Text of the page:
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Assisted Reproductive Technology Regulation Bill 2020 to regulate IVF centres in India.

Assisted Reproductive Technology Regulation Bill 2020 to regulate IVF centres in India.


  • GS 3 || Science & Technology || Biotechnology || Reproduction & Biotechnology

Why in the news?

  • The Assisted Reproductive Technology (Regulation) Bill, 2020, was recently passed by Parliament.
  • Live-in couples, single men, and members of the LGBTQ community are all exempt from the measure.

What is Assisted Reproductive Technology?

  • ART is used to treat infertility.It includes fertility treatments that handle both a woman’s egg and a man’s sperm. It works by removing eggs from a woman’s body. The eggs are then mixed with sperm to make embryos. The embryos are then put back in the woman’s body.
  • In Vitro fertilization (IVF)is the most common and effective type of ART.
  • ART procedures sometimes use donor eggs, donor sperm, or previously frozen embryos. It may also involve a surrogate carrier.

What is the need for the bill?

  • To Standardize Protocols: Numerous ART clinics have operated without regulation, posing a risk to the health of people who have had the process.
    • India has become one of the major centers of the global fertility industry(ART), with reproductive medical tourism becoming a significant activity. This has also introduced a plethora of legal, ethical, and social issues; yet, there is no standardization of protocols and reporting is still very inadequate.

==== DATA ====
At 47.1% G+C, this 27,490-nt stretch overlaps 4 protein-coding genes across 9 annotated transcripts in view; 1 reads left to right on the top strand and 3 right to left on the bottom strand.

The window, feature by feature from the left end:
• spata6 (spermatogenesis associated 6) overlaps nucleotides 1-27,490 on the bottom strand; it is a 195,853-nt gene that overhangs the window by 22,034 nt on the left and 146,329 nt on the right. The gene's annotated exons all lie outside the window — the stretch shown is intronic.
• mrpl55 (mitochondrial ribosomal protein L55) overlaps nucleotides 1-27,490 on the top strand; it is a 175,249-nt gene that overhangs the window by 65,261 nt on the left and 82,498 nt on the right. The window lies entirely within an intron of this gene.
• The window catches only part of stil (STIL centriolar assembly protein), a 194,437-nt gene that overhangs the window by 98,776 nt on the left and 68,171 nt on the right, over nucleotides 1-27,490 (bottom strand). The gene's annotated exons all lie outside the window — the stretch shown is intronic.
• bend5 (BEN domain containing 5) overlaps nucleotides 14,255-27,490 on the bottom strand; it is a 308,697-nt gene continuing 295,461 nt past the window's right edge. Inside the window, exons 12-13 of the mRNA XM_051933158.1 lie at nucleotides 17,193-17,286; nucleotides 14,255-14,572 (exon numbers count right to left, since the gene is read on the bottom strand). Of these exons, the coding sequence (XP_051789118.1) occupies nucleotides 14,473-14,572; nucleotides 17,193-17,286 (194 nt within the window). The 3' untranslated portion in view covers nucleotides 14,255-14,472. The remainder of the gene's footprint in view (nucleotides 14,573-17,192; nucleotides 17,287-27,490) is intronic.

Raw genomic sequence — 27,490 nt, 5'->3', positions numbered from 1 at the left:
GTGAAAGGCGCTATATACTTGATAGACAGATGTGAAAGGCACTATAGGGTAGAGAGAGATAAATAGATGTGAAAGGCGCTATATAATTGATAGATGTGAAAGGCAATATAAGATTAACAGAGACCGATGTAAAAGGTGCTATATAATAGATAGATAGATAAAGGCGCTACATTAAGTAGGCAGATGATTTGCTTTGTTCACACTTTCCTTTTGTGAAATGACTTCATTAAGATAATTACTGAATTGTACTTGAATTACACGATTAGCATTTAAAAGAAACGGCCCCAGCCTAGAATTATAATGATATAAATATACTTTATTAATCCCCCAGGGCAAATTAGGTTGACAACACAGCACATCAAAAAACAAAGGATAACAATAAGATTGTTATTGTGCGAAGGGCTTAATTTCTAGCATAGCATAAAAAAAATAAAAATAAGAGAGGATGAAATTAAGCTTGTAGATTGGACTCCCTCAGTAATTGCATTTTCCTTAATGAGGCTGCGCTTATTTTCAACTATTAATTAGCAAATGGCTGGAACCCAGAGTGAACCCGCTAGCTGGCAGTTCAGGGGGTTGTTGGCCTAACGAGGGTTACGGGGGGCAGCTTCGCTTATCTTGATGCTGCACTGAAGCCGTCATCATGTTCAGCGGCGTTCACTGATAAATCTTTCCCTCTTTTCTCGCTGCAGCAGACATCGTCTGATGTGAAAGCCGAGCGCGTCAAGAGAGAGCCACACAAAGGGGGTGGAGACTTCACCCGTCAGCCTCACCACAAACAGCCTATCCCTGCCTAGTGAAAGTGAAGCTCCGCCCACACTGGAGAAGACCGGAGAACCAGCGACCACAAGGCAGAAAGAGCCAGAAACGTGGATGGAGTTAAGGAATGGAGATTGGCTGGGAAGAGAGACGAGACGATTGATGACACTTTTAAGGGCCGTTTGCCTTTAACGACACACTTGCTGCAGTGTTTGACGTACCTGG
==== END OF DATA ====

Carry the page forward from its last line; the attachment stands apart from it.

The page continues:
• If there is no regulation, unethical behavior will become more prevalent.
  • Protection of Women and children’s rights- An insurance policy is required for the oocyte (a cell in the ovary) donor.
    • The implantation of many embryos must be regulated, and children born through ART must be protected.


  • The major benefit of the act would be the regulation of assisted reproductive technology services in the country. Consequently, infertile couples will be more ensured and confident of the ethical practices in ART clinics.

Key Features of the Bill

  • A National Board that will establish a code of conduct for those who operate ART clinics.
    • The Board will also establish minimum criteria for laboratory and diagnostic equipment, as well as practices that clinics and banks’ human resources must follow.
    • An ART Bank is an organization that provides sperm/sperm donors, oocytes/oocyte donors, and surrogate mothers to Assisted Reproductive Technology clinics or patients.
  • ART that is safe and risk-free
    • The bill establishes guidelines for the safe and ethical use of assisted reproductive technologies in the country.
    • The bill protects the rights of the child born through ART and ensures the confidentiality of intending spouses.
  • Pre-Genetic Implantation Testing (PGIT) – required because it allows clinicians to check embryos for any faulty chromosomes before transferring them to the uterus.